ONE STONE by Trixie Mattel
Genre: Country Pop
Favorite Tracks: “Little Sister,” “Soldier,” “Red Side of the Moon,” and “The Well”
ONE STONE is the story of the performer who endures after being hit by life’s bullshit, and Trixie Mattel firmly holds her stone, ready to take down any birds that get in her way of success. The drag, country-folk companion piece to TWO BIRDS, ONE STONE is a story about the loneliness of touring and the lack of substantial relationships on the road. If you’re not into drag queens, you’re probably thinking: “Who the fuck cares?” People forget that out of drag, Trixie Mattel is “just a white guy that doesn’t like hugs.” When Brian Firkus (Trixie’s name out of drag) first started at open mics, he realized there are so many white guys with guitars that Trixie is the special, Barbie-toy-packaging that makes the music sell. Digging deeper into Trixie’s personal life, ONE STONE presents a fuller sounding band, with more inventive metaphors to substantiate her Wisconsin roots. As Trixie has stated: “I’m gay, we like themes.”
TWO BIRDS broke a mold in the drag music world, straying away from unabashed dance music or rapping/spoken-word, existing as a solid folk record. It’s special because no one else is doing it; no one in the mainstream drag scene is putting out entirely serious music that has nothing to do with drag. TWO BIRDS solidifies Trixie’s musical advantage; whether you realize the narrator is in drag or not does not matter to the content of the album. ONE STONE offers more life lessons burrowed away in her plastic heart.
“Little Sister” is Trixie’s message to her own little sister from a small town. In 2018 you can take the world by storm as a woman, but coming from a small town in Wisconsin, it is easy to get stuck and diminish your dreams and goals. With Trixie’s dark edge, there is assurance that it doesn’t get better, and that the whole world sucks but you must do the best you can to put your all into it. Complete with a fiddle, bluegrass guitar, and washboard, as an album opener it’s fuller and more folk than all of TWO BIRDS, with cute internal rhymes and the simplicity of her country family life. “I know that you think you’re growing but you’re just tall,” acknowledges Trixie’s omniscience in knowing moving away was best for her own success. She is not the world’s greatest singer, but this song hosts the best vocals on the album.
“Break Your Heart” and “Moving Parts” deliver a poppier approach to country, and not for the best. “Break Your Heart” seems to be put out to please those fans disappointed in folk and craving a gay dance anthem, so country pop it is, including horrible synth claps, the simplest lyrics, and Trixie’s least impressive vocal performance. This ONE STONE rendition of the previously released “Moving Parts” is way too on-the-nose and upbeat. There were flaws and a wrong note or two in the acoustic recording, but that’s what made it folk music and felt rehearsed rather than manufactured. The charm in the previous iteration was that it was uplifting and hopeful without needing the energetic kick drum.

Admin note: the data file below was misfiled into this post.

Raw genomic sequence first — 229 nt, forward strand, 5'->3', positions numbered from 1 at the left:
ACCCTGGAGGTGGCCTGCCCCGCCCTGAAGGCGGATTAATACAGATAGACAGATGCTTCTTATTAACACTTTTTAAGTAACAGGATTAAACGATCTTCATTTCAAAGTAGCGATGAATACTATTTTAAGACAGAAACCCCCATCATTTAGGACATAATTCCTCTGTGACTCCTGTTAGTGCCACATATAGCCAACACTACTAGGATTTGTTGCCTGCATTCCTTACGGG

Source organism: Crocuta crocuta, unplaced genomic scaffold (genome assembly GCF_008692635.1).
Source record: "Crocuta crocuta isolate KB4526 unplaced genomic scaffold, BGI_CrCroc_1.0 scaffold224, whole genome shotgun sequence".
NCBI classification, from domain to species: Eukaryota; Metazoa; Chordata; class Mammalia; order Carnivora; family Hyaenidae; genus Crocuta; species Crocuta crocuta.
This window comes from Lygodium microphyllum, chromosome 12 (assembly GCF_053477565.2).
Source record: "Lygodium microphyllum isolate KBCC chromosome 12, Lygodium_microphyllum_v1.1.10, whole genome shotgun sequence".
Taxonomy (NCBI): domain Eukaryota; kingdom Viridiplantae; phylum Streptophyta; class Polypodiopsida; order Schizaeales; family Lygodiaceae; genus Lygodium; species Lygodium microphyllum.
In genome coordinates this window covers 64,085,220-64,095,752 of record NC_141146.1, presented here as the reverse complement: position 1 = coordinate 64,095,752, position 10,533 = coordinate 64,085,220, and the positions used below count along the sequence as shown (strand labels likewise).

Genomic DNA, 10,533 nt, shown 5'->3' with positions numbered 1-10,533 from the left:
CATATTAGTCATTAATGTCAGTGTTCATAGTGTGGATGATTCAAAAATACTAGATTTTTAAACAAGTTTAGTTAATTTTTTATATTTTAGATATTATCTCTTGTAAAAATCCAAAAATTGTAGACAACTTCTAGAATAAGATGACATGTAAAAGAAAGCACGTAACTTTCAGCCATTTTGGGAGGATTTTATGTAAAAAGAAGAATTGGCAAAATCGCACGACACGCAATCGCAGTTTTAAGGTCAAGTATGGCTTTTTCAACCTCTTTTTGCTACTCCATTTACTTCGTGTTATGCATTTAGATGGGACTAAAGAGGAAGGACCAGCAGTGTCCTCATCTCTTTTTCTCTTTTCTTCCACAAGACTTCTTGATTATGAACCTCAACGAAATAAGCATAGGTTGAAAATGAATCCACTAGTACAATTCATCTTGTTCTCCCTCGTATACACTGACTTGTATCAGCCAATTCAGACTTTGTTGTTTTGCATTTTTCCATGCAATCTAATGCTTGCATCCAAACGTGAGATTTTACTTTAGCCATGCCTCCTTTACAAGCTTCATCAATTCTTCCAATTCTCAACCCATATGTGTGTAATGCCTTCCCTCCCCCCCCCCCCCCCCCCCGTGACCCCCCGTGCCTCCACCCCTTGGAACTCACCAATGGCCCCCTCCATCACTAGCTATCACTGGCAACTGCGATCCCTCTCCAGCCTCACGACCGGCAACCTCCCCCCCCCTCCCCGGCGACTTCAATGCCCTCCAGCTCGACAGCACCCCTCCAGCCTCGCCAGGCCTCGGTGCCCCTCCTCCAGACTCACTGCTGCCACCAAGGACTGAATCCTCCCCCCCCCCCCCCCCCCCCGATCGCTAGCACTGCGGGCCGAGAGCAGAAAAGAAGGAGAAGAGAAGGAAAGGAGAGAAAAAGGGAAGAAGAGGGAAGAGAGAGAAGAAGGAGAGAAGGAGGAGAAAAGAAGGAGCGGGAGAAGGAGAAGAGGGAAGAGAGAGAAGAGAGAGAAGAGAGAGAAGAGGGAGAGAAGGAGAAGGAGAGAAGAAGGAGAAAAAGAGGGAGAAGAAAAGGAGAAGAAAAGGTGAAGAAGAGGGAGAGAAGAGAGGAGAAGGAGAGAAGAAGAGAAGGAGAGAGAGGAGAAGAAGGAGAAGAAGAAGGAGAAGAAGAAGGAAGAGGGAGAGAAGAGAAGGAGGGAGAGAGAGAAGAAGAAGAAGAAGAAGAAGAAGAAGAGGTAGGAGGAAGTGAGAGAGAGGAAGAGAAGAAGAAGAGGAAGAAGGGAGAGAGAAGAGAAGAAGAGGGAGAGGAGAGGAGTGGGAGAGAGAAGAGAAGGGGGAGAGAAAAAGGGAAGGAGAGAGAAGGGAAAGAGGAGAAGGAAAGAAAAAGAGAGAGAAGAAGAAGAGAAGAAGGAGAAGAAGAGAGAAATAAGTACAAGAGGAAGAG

However, “Red Side of the Moon” and “The Well” elevate ONE STONE, with “Red Side of the Moon” acting as the laid-back story to hear as you rock on the front porch swing and “The Well” utilizing sounds of a dripping cave to create the atmosphere of a lonely wishing well, even featuring a small cymbal crash for a magical eruption of the chorus. “The Well” keeps it short and sweet, only detailing enough as is necessary for the ballad on the album, but is so powerful, immediately captivating with the strumming of light guitar notes from the start. Trixie’s most powerful quality is her smart lyrics: “So you sold your soul and now you’re on the run, arcade tokens and a smokin’ gun.” She continuously taps into sentimental nostalgia, but makes everything about love modern and appropriate while maintaining a sense of authenticity.
Album closer, “Wind Up Man,” is the cute love story for Trixie’s future. Not pop country, just upbeat bluegrass, her toy persona meets the wind-up man of her dreams until he breaks. “They say machine’s ain’t made for lovin’, but I believe that they can plug into your heart.” Quirky and imaginative, the fiddle still plays and hands clap to keep it upbeat and remind us all that Trixie is still a fun character even though she can wrangle us in for deep, personal stories.
ONE STONE is spectacular storytelling from the drag country-folk musician, but could go further sonically on each song. The album almost plays it too safe, but Trixie is in the market of experimentation and might as well take her own advice from soldier and take greater risks. But any way you slice it, Trixie created a folk journey about simple human endurance, and all through a new perspective.